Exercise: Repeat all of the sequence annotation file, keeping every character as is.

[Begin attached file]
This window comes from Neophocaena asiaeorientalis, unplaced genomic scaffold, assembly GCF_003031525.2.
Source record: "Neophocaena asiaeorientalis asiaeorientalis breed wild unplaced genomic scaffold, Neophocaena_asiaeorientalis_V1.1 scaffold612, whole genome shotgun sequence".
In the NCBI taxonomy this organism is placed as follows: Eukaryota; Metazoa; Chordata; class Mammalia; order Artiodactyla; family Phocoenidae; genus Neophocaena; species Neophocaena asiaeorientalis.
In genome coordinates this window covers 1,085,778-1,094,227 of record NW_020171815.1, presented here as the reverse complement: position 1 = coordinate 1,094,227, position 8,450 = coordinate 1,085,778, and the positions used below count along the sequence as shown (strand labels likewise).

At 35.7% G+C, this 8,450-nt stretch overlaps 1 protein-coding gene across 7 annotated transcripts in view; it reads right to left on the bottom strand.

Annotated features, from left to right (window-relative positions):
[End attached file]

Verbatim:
This window comes from Neophocaena asiaeorientalis, unplaced genomic scaffold, assembly GCF_003031525.2.
Source record: "Neophocaena asiaeorientalis asiaeorientalis breed wild unplaced genomic scaffold, Neophocaena_asiaeorientalis_V1.1 scaffold612, whole genome shotgun sequence".
In the NCBI taxonomy this organism is placed as follows: Eukaryota; Metazoa; Chordata; class Mammalia; order Artiodactyla; family Phocoenidae; genus Neophocaena; species Neophocaena asiaeorientalis.
In genome coordinates this window covers 1,085,778-1,094,227 of record NW_020171815.1, presented here as the reverse complement: position 1 = coordinate 1,094,227, position 8,450 = coordinate 1,085,778, and the positions used below count along the sequence as shown (strand labels likewise).

At 35.7% G+C, this 8,450-nt stretch overlaps 1 protein-coding gene across 7 annotated transcripts in view; it reads right to left on the bottom strand.

Annotated features, from left to right (window-relative positions):